Multi-particle collision dynamics

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Multi-particle collision dynamics (MPC), also known as stochastic rotation dynamics (SRD),[1] is a particle-based mesoscale simulation technique for complex fluids which fully incorporates thermal fluctuations and hydrodynamic interactions.[2] Coupling of embedded particles to the coarse-grained solvent is achieved through molecular dynamics.[3]

Method of simulation[edit]

The solvent is modelled as a set of N point particles of mass m with continuous coordinates \vec{r}_{i} and velocities \vec{v}_{i}. The simulation consists of streaming and collision steps.

During the streaming step, the coordinates of the particles are updated according to

\vec{r}_{i}(t+\delta t_{\mathrm{MPC}}) = \vec{r}_{i}(t) + \vec{v}_{i}(t) \delta t_{\mathrm{MPC}}

where \delta t_{\mathrm{MPC}} is a chosen simulation time step which is typically much larger than a molecular dynamics time step.

After the streaming step, interactions between the solvent particles are modelled in the collision step. The particles are sorted into collision cells with a lateral size a. Particle velocities within each cell are updated according to the collision rule

\vec{v}_{i} \rightarrow \vec{v}_{\mathrm{CMS}} + \hat{\mathbf{R}} ( \vec{v}_{i} - \vec{v}_{\mathrm{CMS}} )

where \vec{v}_{\mathrm{CMS}} is the centre of mass velocity of the particles in the collision cell and \hat{\mathbf{R}} is a rotation matrix. In two dimensions, \hat{\mathbf{R}} performs a rotation by an angle +\alpha or -\alpha with probability 1/2. In three dimensions, the rotation is performed by an angle \alpha around a random rotation axis. The same rotation is applied for all particles within a given collision cell, but the direction (axis) of rotation is statistically independent both between all cells and for a given cell in time.

If the structure of the collision grid defined by the positions of the collision cells is fixed, Galilean invariance is violated. It is restored with the introduction of a random shift of the collision grid.[4]

Explicit expressions for the diffusion coefficient and viscosity derived based on Green-Kubo relations are in excellent agreement with simulations.[5][6]

Simulation parameters[edit]

The set of parameters for the simulation of the solvent are:

  • solvent particle mass m
  • average number of solvent particles per collision box n_{s}
  • lateral collision box size a
  • stochastic rotation angle \alpha
  • kT (energy)
  • time step \delta t_{\mathrm{MPC}}

The simulation parameters define the solvent properties,[1] such as

where d is the dimensionality of the system.

A typical choice for normalisation is a=1,\; kT=1,\;m=1. To reproduce fluid-like behaviour, the remaining parameters may be fixed as \alpha = 130^{o},\; n_{s} = 10,\; \delta t_{\mathrm{MPC}} \in [0.01;0.1].[7]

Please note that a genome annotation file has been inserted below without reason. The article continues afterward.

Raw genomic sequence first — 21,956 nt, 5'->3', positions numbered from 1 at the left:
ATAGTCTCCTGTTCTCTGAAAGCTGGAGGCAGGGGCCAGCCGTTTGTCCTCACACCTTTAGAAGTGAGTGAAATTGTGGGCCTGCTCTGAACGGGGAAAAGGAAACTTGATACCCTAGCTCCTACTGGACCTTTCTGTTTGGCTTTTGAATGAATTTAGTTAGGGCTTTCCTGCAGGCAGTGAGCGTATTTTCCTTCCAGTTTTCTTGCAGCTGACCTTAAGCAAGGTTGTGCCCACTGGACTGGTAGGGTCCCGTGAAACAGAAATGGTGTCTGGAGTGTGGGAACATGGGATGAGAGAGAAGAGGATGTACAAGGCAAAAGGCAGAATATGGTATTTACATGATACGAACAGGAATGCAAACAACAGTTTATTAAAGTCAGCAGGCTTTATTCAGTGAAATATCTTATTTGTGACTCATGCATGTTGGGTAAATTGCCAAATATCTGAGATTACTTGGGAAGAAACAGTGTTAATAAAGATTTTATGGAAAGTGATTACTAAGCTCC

Applications[edit]

MPC has become a notable tool in the simulations of many soft-matter systems, including

References[edit]

  1. ^ a b G. Gompper, T. Ihle, K. Kroll and R. G. Winkler "Multi-Particle Collision Dynamics: A Particle-Based Mesoscale Simulation Approach to the Hydrodynamics of Complex Fluids", Advanced Computer Simulation Approaches for Soft Matter Sciences III, Advances in Polymer Science 221 p. 1 (2009) [arXiv: http://arxiv.org/abs/0808.2157]
  2. ^ A. Malevanets and R. Kapral "Mesoscopic model for solvent dynamics", Journal of Chemical Physics 110 pp. 8605-8613 (1999)
  3. ^ a b A. Malevanets and R. Kapral "Solute molecular dynamics in a mesoscale solvent", Journal of Chemical Physics 112 pp. 7260-7269 (2000)
  4. ^ T. Ihle and D. Kroll "Stochastic rotation dynamics. I. Formalism, Galilean invariance, and Green-Kubo relations", Physical Review E 67 066705 (2003)
  5. ^ T. Ihle, E. Tüzel and D. M. Kroll "Resummed Green-Kubo relations for a fluctuating fluid-particle model", Physical Review E 70 035701 (2004)
  6. ^ T. Ihle, E. Tüzel and D. M. Kroll "Equilibrium calculation of transport coefficients for a fluid-particle model", Physical Review E 72 046707 (2005)
  7. ^ a b J. Elgeti "Sperm and Cilia Dynamics" PhD thesis, Universität zu Köln (2006)
  8. ^ J. T. Padding and A. A. Louis "Hydrodynamic and Brownian Fluctuations in Sedimenting Suspensions", Physical Review Letters 93 220601 (2004)
  9. ^ M. Hecht, J. Harting, M. Bier, J. Reinshagen and H. J. Herrmann "Shear viscosity of claylike colloids in computer simulations and experiments", Physical Review E 74 021403 (2006)
  10. ^ K. Mussawisade, M. Ripoll, R. G. Winkler, and G. Gompper "Dynamics of polymers in a particle-based mesoscopic solvent", Journal of Chemical Physics 123 144905 (2005)
  11. ^ M. Ripoll, R. G. Winkler and G. Gompper "Hydrodynamic screening of star polymers in shear flow", The European Physics Journal E 23 pp. 349-354 (2007)
  12. ^ H. Noguchi and G. Gompper "Dynamics of fluid vesicles in shear flow: Effect of membrane viscosity and thermal fluctuations", Physical Review E 72 011901 (2005)